Using baseline data from the Kyushu Okinawa Maternal and Child Health Study (KOMCHS), we conducted a cross-sectional study of the association between employment, job type, household income, and educational level and the prevalence of depressive symptoms during pregnancy.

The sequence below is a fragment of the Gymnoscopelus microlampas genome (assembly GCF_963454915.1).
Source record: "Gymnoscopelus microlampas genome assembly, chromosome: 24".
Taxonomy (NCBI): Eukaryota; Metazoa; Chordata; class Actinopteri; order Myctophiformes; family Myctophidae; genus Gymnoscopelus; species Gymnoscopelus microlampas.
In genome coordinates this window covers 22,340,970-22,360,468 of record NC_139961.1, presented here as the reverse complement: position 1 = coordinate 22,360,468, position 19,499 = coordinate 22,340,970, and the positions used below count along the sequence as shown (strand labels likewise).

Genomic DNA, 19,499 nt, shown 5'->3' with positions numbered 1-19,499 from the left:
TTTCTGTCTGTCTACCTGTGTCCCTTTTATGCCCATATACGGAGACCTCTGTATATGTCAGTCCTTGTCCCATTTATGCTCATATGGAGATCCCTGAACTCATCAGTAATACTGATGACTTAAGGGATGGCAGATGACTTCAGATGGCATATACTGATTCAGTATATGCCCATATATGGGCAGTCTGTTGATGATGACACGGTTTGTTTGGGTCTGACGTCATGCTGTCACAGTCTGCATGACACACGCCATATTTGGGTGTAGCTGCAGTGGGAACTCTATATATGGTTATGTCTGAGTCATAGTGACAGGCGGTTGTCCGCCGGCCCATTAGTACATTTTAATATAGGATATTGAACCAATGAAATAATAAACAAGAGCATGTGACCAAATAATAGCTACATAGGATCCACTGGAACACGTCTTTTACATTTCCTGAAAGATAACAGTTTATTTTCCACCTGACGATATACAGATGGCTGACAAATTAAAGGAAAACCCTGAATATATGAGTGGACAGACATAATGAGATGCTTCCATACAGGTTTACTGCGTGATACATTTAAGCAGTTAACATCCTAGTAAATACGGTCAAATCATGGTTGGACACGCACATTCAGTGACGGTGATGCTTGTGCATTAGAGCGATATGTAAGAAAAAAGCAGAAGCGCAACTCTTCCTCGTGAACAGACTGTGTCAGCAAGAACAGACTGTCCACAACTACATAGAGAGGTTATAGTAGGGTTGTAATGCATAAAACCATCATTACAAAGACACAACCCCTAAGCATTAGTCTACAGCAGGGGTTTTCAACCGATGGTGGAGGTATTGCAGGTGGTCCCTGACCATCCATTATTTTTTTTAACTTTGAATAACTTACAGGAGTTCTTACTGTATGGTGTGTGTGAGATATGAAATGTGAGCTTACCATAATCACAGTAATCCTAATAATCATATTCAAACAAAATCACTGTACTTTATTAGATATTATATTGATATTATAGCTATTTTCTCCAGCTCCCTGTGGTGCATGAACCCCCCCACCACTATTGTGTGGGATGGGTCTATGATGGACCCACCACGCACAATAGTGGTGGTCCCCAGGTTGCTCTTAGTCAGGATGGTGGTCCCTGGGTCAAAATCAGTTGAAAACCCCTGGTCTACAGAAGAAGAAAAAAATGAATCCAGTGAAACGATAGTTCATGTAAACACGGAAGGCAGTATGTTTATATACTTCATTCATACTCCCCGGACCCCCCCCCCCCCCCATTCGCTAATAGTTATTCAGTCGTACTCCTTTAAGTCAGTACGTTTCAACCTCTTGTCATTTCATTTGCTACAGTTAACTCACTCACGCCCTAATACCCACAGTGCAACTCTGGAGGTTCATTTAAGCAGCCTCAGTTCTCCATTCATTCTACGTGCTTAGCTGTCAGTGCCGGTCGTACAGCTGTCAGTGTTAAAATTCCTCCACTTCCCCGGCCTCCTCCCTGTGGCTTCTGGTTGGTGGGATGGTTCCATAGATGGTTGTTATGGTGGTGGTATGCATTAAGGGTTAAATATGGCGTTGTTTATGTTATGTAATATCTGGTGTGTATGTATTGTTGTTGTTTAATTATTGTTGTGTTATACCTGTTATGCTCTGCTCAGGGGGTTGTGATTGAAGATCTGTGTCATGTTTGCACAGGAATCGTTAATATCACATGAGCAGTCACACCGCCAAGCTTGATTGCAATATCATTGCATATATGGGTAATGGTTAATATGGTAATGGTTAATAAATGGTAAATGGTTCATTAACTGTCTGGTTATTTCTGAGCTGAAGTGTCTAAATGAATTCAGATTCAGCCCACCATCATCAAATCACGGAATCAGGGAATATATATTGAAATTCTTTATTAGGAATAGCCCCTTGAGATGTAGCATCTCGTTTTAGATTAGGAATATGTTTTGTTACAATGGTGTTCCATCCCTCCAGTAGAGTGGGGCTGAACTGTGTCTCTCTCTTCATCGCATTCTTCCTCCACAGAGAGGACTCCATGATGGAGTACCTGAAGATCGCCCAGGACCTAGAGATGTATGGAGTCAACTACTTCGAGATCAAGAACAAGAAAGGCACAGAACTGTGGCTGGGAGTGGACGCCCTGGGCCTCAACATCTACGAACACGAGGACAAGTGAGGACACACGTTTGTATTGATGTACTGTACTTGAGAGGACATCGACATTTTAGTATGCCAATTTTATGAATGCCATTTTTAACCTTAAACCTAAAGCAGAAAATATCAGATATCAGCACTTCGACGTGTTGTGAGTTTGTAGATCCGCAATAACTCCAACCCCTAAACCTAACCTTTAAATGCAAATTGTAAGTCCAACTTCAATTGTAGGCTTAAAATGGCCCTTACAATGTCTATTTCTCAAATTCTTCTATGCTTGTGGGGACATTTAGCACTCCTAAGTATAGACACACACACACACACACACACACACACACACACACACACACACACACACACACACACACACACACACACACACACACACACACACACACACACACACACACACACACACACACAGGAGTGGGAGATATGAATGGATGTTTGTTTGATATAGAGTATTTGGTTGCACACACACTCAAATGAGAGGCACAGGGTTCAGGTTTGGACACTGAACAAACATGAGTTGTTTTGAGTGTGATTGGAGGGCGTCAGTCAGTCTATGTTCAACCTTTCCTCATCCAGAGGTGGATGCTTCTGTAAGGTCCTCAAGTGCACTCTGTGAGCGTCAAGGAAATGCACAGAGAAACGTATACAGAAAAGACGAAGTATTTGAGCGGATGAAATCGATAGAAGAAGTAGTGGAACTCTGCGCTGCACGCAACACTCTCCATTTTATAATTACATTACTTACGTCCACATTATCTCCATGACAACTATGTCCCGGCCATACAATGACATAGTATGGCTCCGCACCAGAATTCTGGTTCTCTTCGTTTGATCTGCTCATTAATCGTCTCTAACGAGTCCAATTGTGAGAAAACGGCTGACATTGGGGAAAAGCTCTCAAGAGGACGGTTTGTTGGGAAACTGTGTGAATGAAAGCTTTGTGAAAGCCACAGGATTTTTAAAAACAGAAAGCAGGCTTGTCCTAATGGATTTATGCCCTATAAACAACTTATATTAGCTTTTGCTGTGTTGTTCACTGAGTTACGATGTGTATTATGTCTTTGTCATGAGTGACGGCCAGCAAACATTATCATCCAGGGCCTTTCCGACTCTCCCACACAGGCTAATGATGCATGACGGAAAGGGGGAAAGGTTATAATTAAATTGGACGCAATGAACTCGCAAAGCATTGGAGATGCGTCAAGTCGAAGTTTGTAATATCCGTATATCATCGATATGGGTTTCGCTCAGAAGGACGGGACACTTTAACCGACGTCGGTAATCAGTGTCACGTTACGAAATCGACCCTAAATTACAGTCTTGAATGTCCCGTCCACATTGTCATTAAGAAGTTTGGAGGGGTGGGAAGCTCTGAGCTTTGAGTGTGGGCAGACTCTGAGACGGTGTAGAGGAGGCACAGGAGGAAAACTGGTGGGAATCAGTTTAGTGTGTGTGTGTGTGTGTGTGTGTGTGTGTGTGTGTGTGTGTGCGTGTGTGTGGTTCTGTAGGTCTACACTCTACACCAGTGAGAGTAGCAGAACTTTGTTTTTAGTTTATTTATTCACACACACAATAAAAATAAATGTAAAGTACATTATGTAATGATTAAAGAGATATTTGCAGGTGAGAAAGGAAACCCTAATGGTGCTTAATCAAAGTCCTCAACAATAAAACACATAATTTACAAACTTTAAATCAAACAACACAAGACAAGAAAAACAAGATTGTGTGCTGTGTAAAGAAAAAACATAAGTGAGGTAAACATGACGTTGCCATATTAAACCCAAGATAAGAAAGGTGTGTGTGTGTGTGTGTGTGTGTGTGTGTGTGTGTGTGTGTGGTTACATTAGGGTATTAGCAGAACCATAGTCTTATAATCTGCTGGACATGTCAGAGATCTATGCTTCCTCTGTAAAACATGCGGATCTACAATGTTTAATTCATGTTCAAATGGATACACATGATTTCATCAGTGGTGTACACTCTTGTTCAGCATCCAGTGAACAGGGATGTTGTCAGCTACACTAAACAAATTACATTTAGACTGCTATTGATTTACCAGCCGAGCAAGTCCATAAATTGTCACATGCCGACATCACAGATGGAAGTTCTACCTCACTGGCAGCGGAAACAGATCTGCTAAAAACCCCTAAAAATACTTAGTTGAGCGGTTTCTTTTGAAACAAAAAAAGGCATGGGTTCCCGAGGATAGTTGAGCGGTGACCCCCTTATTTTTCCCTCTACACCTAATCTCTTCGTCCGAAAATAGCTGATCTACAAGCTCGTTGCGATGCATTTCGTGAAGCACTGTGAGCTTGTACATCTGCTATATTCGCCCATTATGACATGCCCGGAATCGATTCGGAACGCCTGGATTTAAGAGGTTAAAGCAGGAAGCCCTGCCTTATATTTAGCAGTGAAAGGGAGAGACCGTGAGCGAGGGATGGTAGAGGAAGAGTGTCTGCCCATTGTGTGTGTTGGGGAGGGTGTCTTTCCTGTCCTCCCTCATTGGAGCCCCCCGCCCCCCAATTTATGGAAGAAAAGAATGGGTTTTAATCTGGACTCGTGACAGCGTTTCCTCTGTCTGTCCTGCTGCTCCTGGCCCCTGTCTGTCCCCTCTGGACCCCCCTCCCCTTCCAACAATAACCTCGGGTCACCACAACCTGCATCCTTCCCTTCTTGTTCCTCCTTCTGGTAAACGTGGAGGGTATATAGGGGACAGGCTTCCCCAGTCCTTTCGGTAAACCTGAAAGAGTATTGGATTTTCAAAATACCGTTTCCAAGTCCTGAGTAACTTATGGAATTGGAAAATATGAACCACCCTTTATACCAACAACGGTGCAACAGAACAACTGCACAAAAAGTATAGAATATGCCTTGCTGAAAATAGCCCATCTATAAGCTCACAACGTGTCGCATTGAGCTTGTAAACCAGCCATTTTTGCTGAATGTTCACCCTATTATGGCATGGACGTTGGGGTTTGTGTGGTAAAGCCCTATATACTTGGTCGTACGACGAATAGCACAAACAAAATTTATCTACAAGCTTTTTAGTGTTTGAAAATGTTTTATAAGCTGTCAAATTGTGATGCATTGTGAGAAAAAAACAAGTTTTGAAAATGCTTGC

The KOMCHS is an ongoing prospective prebirth cohort study that investigates risk and preventive factors for maternal and child health problems. The KOMCHS requested that 131 obstetric hospitals in Fukuoka Prefecture, the largest prefecture on Kyushu Island in southern Japan, with a total population of approximately 5.04 million, invite as many pregnant women as possible using a set of leaflets explaining the KOMCHS, an application form to participate in the study, and a self-addressed and stamped return envelope, during the period from April 2007 to March 2008. From May 2007 to March 2008, the KOMCHS also requested that 40 obstetric hospitals in Okinawa Prefecture, an island in the southernmost area of Japan, with a total population of almost 1.37 million, invite pregnant women using the same documents. In addition, to increase the sample size, from August 2007 to March 2008, pregnant women living in six prefectures on Kyushu Island other than Fukuoka Prefecture, with a total population of approximately 8.22 million, were invited using these documents at 252 obstetric hospitals. Pregnant women who intended to participate in the KOMCHS returned the application form to the data management center. In the end, a total of 1757 pregnant women between the 5th and 39th week of pregnancy gave their full informed consent in writing to participate and completed the baseline survey. Excluded from our analysis were 16 pregnant women with incomplete data on the variables under study; the final analysis sample thus consisted of 1741 pregnant women. The KOMCHS was approved by the ethics committee of the Faculty of Medicine, Fukuoka University.